Tuesday, December 27, 2005



The pathology attending usually gives instructions to the technician regarding embedding. We do that with written instructions and on the laboratory computer. .

As you know, all specimens must be accompanied by a routing slip which indicates where the specimen should be sent (cytology, immunohistochemistry, etc.). Instructions for embedment must be written on the routing slip or if no directions for embedment are given to the technologist, the tissue will be embedded on the flat surface rather than any edge. Thus, if any other method of embedment for sectioning is desired (on edge, on end, etc.), the edge or end must be marked with an orange dye (mercurochrome works well) which will remain after dehydration and paraffin infiltration to guide the technologist during embedment (see next page). An example of this would be the cornea, which must be sectioned perpendicular to the surface in order to study all layers at a given level and in a given section. Complicated specimens require diagrams and verbal communication with the technologist. Very complicated specimens should be embedded by with the aid of the technologist. Do not underestimate the importance of proper orientation of the specimen.

KEY ELEMENTS OF PROPER EMBEDDING (click on Figure 1 to ENLARGE in a new window!)

1. As stated above, the surface to be cut can be marked with mercurochrome.

2. Skin or mucosa also may be oriented by putting India ink on the epithelial surface and let the technologist know (by written instructions or tag) that the specimen is "skin". The specimen will then be cut perpendicular to the mark.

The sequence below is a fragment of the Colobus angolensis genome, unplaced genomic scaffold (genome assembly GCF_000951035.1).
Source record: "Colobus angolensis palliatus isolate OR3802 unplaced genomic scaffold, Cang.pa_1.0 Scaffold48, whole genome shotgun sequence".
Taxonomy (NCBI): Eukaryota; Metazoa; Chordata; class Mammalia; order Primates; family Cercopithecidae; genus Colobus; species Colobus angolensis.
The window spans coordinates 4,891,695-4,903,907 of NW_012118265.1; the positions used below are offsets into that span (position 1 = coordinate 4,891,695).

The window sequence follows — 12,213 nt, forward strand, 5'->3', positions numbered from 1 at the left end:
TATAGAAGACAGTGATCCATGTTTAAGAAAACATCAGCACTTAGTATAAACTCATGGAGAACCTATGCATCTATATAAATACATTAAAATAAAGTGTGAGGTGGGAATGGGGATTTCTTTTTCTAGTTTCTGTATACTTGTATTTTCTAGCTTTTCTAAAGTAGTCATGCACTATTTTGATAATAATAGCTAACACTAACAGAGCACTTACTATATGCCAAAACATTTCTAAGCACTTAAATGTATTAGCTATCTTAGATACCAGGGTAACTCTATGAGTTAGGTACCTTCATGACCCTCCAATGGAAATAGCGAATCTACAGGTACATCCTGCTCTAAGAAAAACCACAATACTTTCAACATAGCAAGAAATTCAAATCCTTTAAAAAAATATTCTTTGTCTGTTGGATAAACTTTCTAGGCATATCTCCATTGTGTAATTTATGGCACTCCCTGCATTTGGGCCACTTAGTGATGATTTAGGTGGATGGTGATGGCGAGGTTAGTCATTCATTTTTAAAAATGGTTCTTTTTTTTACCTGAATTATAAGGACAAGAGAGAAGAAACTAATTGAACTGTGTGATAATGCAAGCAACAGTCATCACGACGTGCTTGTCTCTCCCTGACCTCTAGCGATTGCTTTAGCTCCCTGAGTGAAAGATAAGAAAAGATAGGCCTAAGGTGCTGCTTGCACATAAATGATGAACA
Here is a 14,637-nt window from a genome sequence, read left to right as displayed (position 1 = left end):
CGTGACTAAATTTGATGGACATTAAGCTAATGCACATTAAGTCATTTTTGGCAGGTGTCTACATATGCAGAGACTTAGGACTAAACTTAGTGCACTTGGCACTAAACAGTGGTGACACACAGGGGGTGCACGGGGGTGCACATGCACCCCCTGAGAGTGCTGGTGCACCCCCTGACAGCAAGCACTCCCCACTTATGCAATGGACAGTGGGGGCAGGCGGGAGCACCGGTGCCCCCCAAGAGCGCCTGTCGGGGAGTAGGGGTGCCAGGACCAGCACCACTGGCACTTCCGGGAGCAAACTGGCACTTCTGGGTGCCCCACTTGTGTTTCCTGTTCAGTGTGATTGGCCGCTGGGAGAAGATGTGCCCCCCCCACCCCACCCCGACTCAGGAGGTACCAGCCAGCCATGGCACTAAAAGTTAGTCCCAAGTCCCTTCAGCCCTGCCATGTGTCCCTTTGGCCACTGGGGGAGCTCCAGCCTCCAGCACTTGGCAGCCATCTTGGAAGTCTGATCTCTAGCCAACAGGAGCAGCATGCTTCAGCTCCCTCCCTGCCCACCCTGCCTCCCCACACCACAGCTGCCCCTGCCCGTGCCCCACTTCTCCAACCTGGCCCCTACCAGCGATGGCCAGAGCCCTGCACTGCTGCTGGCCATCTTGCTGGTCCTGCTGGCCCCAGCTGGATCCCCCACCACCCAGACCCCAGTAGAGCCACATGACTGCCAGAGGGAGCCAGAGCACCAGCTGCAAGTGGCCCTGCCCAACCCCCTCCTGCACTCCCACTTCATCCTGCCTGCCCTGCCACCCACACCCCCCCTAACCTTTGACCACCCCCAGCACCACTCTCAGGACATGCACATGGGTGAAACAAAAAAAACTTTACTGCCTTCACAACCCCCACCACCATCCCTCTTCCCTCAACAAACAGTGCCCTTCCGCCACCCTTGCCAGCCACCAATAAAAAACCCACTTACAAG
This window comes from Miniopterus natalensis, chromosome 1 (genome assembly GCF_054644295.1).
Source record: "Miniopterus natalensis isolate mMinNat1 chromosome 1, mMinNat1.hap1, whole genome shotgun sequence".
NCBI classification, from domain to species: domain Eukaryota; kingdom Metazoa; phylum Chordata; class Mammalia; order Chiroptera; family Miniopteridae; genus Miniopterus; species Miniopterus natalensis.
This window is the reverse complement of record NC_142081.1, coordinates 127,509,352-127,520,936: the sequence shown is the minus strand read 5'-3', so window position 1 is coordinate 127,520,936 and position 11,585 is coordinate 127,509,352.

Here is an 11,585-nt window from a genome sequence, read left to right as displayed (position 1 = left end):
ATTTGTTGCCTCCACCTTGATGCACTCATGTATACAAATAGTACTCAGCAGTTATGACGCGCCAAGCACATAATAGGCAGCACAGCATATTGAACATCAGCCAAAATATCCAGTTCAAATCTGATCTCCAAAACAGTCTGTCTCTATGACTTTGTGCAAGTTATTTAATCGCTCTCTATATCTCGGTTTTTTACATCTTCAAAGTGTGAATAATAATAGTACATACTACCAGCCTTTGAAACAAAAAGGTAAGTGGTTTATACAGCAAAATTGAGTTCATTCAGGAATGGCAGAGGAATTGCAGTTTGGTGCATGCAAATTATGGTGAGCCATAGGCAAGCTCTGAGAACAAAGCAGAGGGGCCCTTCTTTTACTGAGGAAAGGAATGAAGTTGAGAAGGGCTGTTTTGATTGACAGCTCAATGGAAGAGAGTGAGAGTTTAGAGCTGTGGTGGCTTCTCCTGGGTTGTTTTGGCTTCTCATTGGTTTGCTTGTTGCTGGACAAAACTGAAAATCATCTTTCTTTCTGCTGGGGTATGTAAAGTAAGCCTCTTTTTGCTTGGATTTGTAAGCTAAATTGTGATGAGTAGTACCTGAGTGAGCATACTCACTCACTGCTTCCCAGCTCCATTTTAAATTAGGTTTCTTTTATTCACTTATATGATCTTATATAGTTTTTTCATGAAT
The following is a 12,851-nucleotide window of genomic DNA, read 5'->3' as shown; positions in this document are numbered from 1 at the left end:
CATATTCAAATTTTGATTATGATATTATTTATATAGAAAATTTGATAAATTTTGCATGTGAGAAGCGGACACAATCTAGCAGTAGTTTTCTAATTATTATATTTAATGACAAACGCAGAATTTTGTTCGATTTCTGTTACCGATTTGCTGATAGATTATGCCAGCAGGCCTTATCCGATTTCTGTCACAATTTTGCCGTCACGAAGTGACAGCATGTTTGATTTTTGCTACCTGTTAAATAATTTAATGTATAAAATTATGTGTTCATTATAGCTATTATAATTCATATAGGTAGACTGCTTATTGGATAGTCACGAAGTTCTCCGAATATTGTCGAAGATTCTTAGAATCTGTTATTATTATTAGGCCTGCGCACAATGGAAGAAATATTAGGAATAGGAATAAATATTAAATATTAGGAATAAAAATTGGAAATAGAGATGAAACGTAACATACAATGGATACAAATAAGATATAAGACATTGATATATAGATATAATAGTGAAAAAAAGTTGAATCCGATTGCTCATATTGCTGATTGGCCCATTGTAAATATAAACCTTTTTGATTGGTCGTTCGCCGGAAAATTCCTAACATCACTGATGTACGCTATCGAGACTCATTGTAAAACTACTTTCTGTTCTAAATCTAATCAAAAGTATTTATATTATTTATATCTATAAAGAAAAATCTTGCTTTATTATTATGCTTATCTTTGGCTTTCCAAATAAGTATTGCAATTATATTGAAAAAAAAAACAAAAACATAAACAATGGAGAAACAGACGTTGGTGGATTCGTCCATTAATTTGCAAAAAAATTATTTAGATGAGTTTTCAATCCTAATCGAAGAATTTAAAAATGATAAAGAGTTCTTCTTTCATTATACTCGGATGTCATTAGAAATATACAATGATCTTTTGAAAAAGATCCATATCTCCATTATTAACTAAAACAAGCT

3. A flat piece of tissue may also be cut on the edge by instructing "cut on edge" (either orally or by instructions on the routing slip).

4. Surgical margins of all specimens with, or suspected of having neoplasms, must be marked with ink (India ink, Mrs. Stewart's Bluing, green, and yellow). Both will go through processing, be visible in stained sections, and be helpful in the assessment of surgical margins for tumor. Methods of blocking tissue for assessment of tumor in the surgical margins are shown in the following Figure. Please call the attending pathologist for questions.

5. Extremely small specimens (e.g. trabeculectomies and epiretinal membranes) should be marked with tissue dye (to permit visualization by technologist) and then placed carefully in an embedding bag.

6. Finally, one can instruct the technologist to "call me when embedding" and thereby control the embedment and sectioning.

NOTE: ALWAYS KEEP THE PAPER WORK, (routing form) WITH THE SPECIMEN. IF THE PAPER WORK IS SUBMITTED FOR TYPING, MAKE SURE A COPY STAYS WITH THE SPECIMEN. Your sections will return with the routing form. Keep slides and paperwork together until after sign out.


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